He convinced me, eventually.

I survived. 

But these days, 'loading dose' has taken on a whole new meaning for me.  It applies to my espresso-intake these mornings.  They are part of my preparation for writing ... mmmhmmm.

I walk in the city, my camera and I, senses often overwhelmed by all that I see and experience. I stop for one espresso, en route.  It seems to help on the hills . This might be my imagination ...    Then, close to home, I find that second coffee and voila, I am ready to write.

I knew I was doing it, at some level, but today I remembered how the loading dose thing worked and thought, yes.  That's what I'm doing.

Unrelated but something else that happened today.  When I moved from Belgium, to Portsmouth, to Farnham, to London, to Oxshott to Genova ... somehow, I managed to hold on to my relatively large collection of journals.  

Today I went back to the journal where I had recorded my first visit to Genova - 17 October, 2008.  It was fascinating (for me anyway) to read over those first impressions.

I had made notes about famous locals, like Fabrizio De Andre, Gilberto Govi, Giuseppe Mazzini and Bruno Lauzi.  Interviewed and photographed a few of the business people I was meeting in those early days ...  at Trattoria Da Maria, Romeo Viganotti and the bakery on Via Ravecca.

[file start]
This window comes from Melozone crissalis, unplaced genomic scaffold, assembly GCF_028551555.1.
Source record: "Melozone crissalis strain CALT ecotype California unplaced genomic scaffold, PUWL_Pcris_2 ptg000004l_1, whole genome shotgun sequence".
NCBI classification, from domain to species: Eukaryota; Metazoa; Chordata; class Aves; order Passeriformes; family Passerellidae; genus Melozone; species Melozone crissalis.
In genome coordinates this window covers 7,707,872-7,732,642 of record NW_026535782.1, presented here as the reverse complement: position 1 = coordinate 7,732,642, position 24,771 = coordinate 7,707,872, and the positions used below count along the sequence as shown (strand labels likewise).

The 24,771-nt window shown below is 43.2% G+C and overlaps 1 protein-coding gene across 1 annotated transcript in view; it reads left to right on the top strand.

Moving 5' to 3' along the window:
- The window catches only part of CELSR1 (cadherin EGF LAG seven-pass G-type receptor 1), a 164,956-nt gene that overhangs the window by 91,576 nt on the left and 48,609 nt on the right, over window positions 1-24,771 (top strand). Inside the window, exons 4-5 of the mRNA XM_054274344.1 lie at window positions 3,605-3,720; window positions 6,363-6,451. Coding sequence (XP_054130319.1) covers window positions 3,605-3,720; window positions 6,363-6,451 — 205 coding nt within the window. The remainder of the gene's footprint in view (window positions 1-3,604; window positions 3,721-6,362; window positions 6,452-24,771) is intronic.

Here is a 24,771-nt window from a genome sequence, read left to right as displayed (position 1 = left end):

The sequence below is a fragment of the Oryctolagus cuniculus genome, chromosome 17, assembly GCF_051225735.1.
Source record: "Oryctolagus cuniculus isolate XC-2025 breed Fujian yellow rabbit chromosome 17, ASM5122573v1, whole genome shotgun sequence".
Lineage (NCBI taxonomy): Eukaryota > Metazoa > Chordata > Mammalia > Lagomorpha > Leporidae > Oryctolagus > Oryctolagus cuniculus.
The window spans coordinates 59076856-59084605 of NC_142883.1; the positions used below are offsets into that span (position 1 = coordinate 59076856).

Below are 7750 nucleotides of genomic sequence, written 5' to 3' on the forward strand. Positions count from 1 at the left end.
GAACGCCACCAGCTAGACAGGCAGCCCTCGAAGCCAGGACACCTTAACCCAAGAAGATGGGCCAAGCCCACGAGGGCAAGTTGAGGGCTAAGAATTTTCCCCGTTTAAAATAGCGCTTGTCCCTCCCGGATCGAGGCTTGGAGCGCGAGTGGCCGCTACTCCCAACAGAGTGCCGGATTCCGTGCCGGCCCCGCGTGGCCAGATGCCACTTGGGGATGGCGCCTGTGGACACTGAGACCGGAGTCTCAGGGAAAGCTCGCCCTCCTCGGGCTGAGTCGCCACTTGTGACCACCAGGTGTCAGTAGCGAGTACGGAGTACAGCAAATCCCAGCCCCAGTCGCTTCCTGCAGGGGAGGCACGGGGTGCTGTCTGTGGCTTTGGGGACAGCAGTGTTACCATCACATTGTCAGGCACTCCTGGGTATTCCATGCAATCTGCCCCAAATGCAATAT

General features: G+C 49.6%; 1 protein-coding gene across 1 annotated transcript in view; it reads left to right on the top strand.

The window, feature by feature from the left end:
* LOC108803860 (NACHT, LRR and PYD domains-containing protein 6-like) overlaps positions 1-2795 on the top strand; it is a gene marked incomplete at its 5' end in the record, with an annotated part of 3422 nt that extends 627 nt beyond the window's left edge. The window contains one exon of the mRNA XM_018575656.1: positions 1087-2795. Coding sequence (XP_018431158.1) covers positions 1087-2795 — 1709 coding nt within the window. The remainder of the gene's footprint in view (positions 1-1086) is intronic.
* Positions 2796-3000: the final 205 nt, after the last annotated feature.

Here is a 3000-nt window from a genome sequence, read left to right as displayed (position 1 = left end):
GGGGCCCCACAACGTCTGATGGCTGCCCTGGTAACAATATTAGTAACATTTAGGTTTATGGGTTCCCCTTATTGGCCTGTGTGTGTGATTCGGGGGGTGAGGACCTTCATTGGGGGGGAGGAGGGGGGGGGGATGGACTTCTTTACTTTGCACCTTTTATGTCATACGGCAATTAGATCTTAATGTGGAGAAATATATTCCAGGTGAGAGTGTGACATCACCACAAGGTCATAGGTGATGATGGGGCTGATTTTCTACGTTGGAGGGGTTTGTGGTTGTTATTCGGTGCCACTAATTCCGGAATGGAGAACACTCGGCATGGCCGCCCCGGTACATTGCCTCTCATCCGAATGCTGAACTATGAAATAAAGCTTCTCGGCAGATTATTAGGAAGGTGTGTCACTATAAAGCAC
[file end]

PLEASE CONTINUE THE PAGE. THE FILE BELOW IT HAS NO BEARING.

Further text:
But most tellingly ... I had done a family portrait session, for friends of a Brussels-based Genovese friend, and I had written of the shoot location ... 'Seeing the sea brought tears to my eyes.  It's beautiful here.  So beautiful!  It's like the best of everything I've known so far - New Zealand, Istanbul, Salamanca, Antwerp.  

Genova seems to combine everything, in the best possible way.

And then, my first entry, in that journal I had bought to begin in this beautiful city, not knowing I would be living here 8 years later ... Via Ravecca, Porta Soprana, Piazza De Ferarri, Piazza San Matteo. 

All these names are weaving themselves into the fabric of my life ... here in this Genovese world.

And now, here I am, living inside ... a part of the tapestry I so admired.

A recent photograph, for family and friends who haven't seen anything of me in a while  :-)  Taken in one of the truly ancient ruins, here in Genova.

Photo credit.  M. Civiero.

Days Like This ...

Last weekend, I was up in the hills behind Genova, to hear Nickel & Dime perform in a small village.